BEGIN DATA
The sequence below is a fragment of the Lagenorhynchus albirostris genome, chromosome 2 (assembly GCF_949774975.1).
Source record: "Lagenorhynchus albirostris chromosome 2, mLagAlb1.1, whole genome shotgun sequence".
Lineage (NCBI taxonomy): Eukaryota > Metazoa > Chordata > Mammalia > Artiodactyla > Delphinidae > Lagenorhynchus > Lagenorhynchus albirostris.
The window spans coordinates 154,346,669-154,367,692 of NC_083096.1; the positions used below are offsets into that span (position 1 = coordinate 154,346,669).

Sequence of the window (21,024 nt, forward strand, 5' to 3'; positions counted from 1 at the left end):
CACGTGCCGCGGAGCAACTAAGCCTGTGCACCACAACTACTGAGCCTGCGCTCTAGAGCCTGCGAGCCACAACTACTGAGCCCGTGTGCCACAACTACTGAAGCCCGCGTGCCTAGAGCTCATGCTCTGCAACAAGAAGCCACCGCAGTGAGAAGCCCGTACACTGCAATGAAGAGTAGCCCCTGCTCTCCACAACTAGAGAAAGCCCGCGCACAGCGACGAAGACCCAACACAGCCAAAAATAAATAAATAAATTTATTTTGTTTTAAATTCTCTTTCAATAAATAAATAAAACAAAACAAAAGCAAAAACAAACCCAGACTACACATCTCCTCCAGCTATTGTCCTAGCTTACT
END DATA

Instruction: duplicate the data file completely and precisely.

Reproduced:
The sequence below is a fragment of the Lagenorhynchus albirostris genome, chromosome 2 (assembly GCF_949774975.1).
Source record: "Lagenorhynchus albirostris chromosome 2, mLagAlb1.1, whole genome shotgun sequence".
Lineage (NCBI taxonomy): Eukaryota > Metazoa > Chordata > Mammalia > Artiodactyla > Delphinidae > Lagenorhynchus > Lagenorhynchus albirostris.
The window spans coordinates 154,346,669-154,367,692 of NC_083096.1; the positions used below are offsets into that span (position 1 = coordinate 154,346,669).

Sequence of the window (21,024 nt, forward strand, 5' to 3'; positions counted from 1 at the left end):
CACGTGCCGCGGAGCAACTAAGCCTGTGCACCACAACTACTGAGCCTGCGCTCTAGAGCCTGCGAGCCACAACTACTGAGCCCGTGTGCCACAACTACTGAAGCCCGCGTGCCTAGAGCTCATGCTCTGCAACAAGAAGCCACCGCAGTGAGAAGCCCGTACACTGCAATGAAGAGTAGCCCCTGCTCTCCACAACTAGAGAAAGCCCGCGCACAGCGACGAAGACCCAACACAGCCAAAAATAAATAAATAAATTTATTTTGTTTTAAATTCTCTTTCAATAAATAAATAAAACAAAACAAAAGCAAAAACAAACCCAGACTACACATCTCCTCCAGCTATTGTCCTAGCTTACT